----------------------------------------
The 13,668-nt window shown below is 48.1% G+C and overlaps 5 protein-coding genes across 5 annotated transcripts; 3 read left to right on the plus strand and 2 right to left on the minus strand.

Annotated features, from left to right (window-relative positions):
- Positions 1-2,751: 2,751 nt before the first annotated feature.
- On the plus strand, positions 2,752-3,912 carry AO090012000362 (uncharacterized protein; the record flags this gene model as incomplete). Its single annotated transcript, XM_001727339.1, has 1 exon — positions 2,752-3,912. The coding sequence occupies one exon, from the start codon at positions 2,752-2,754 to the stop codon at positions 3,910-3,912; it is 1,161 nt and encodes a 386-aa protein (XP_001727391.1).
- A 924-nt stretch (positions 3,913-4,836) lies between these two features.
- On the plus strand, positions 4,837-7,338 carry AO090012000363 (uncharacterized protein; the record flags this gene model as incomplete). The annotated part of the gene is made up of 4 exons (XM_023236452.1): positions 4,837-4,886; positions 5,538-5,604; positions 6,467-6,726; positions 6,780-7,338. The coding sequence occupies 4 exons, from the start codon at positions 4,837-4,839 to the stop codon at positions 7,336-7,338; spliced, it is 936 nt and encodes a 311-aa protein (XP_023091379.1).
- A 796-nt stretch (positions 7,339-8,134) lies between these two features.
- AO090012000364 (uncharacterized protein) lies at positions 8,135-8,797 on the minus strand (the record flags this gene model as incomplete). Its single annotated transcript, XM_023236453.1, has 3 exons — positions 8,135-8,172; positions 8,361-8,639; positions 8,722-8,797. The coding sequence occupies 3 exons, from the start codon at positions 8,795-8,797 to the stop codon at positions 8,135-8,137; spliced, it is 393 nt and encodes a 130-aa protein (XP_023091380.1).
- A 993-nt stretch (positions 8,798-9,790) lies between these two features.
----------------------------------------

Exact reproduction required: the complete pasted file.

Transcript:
The 13,668-nt window shown below is 48.1% G+C and overlaps 5 protein-coding genes across 5 annotated transcripts; 3 read left to right on the plus strand and 2 right to left on the minus strand.

Annotated features, from left to right (window-relative positions):
- Positions 1-2,751: 2,751 nt before the first annotated feature.
- On the plus strand, positions 2,752-3,912 carry AO090012000362 (uncharacterized protein; the record flags this gene model as incomplete). Its single annotated transcript, XM_001727339.1, has 1 exon — positions 2,752-3,912. The coding sequence occupies one exon, from the start codon at positions 2,752-2,754 to the stop codon at positions 3,910-3,912; it is 1,161 nt and encodes a 386-aa protein (XP_001727391.1).
- A 924-nt stretch (positions 3,913-4,836) lies between these two features.
- On the plus strand, positions 4,837-7,338 carry AO090012000363 (uncharacterized protein; the record flags this gene model as incomplete). The annotated part of the gene is made up of 4 exons (XM_023236452.1): positions 4,837-4,886; positions 5,538-5,604; positions 6,467-6,726; positions 6,780-7,338. The coding sequence occupies 4 exons, from the start codon at positions 4,837-4,839 to the stop codon at positions 7,336-7,338; spliced, it is 936 nt and encodes a 311-aa protein (XP_023091379.1).
- A 796-nt stretch (positions 7,339-8,134) lies between these two features.
- AO090012000364 (uncharacterized protein) lies at positions 8,135-8,797 on the minus strand (the record flags this gene model as incomplete). Its single annotated transcript, XM_023236453.1, has 3 exons — positions 8,135-8,172; positions 8,361-8,639; positions 8,722-8,797. The coding sequence occupies 3 exons, from the start codon at positions 8,795-8,797 to the stop codon at positions 8,135-8,137; spliced, it is 393 nt and encodes a 130-aa protein (XP_023091380.1).
- A 993-nt stretch (positions 8,798-9,790) lies between these two features.